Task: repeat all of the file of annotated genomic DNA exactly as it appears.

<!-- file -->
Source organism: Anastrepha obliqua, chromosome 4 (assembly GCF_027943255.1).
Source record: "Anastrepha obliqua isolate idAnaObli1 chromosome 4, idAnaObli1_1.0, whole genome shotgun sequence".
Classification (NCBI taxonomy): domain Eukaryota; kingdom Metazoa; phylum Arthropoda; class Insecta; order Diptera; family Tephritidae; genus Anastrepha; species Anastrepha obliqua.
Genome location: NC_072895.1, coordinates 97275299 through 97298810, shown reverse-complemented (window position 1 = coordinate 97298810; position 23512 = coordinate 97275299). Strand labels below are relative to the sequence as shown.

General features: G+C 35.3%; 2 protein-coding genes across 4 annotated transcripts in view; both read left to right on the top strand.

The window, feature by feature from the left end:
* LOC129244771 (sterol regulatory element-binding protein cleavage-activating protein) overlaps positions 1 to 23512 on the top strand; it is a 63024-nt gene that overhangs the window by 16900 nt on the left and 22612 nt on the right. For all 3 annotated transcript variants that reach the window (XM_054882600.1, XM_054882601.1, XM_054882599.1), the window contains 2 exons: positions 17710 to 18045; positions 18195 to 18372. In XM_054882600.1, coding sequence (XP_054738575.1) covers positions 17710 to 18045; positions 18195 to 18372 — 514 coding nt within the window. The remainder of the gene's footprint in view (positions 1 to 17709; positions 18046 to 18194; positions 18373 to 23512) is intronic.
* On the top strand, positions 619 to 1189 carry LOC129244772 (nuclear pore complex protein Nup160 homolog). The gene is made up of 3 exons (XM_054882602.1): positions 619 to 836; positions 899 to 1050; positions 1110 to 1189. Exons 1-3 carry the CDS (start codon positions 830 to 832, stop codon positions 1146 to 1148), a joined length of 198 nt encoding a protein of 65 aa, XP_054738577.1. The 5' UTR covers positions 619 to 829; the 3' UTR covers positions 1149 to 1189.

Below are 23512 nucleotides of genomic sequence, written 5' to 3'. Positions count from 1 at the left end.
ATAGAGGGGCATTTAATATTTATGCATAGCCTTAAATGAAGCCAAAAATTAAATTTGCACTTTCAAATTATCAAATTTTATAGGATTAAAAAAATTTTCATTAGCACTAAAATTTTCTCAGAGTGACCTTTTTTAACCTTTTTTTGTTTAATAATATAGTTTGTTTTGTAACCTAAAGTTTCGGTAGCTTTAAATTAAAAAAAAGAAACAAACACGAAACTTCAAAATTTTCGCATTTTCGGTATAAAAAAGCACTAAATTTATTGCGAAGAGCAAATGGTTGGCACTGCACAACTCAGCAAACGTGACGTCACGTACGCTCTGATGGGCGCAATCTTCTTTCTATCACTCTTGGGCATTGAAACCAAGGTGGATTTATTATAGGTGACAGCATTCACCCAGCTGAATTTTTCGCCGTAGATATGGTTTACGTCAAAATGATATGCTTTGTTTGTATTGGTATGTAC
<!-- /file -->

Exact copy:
Source organism: Anastrepha obliqua, chromosome 4 (assembly GCF_027943255.1).
Source record: "Anastrepha obliqua isolate idAnaObli1 chromosome 4, idAnaObli1_1.0, whole genome shotgun sequence".
Classification (NCBI taxonomy): domain Eukaryota; kingdom Metazoa; phylum Arthropoda; class Insecta; order Diptera; family Tephritidae; genus Anastrepha; species Anastrepha obliqua.
Genome location: NC_072895.1, coordinates 97275299 through 97298810, shown reverse-complemented (window position 1 = coordinate 97298810; position 23512 = coordinate 97275299). Strand labels below are relative to the sequence as shown.

General features: G+C 35.3%; 2 protein-coding genes across 4 annotated transcripts in view; both read left to right on the top strand.

The window, feature by feature from the left end:
* LOC129244771 (sterol regulatory element-binding protein cleavage-activating protein) overlaps positions 1 to 23512 on the top strand; it is a 63024-nt gene that overhangs the window by 16900 nt on the left and 22612 nt on the right. For all 3 annotated transcript variants that reach the window (XM_054882600.1, XM_054882601.1, XM_054882599.1), the window contains 2 exons: positions 17710 to 18045; positions 18195 to 18372. In XM_054882600.1, coding sequence (XP_054738575.1) covers positions 17710 to 18045; positions 18195 to 18372 — 514 coding nt within the window. The remainder of the gene's footprint in view (positions 1 to 17709; positions 18046 to 18194; positions 18373 to 23512) is intronic.
* On the top strand, positions 619 to 1189 carry LOC129244772 (nuclear pore complex protein Nup160 homolog). The gene is made up of 3 exons (XM_054882602.1): positions 619 to 836; positions 899 to 1050; positions 1110 to 1189. Exons 1-3 carry the CDS (start codon positions 830 to 832, stop codon positions 1146 to 1148), a joined length of 198 nt encoding a protein of 65 aa, XP_054738577.1. The 5' UTR covers positions 619 to 829; the 3' UTR covers positions 1149 to 1189.

Below are 23512 nucleotides of genomic sequence, written 5' to 3'. Positions count from 1 at the left end.
ATAGAGGGGCATTTAATATTTATGCATAGCCTTAAATGAAGCCAAAAATTAAATTTGCACTTTCAAATTATCAAATTTTATAGGATTAAAAAAATTTTCATTAGCACTAAAATTTTCTCAGAGTGACCTTTTTTAACCTTTTTTTGTTTAATAATATAGTTTGTTTTGTAACCTAAAGTTTCGGTAGCTTTAAATTAAAAAAAAGAAACAAACACGAAACTTCAAAATTTTCGCATTTTCGGTATAAAAAAGCACTAAATTTATTGCGAAGAGCAAATGGTTGGCACTGCACAACTCAGCAAACGTGACGTCACGTACGCTCTGATGGGCGCAATCTTCTTTCTATCACTCTTGGGCATTGAAACCAAGGTGGATTTATTATAGGTGACAGCATTCACCCAGCTGAATTTTTCGCCGTAGATATGGTTTACGTCAAAATGATATGCTTTGTTTGTATTGGTATGTAC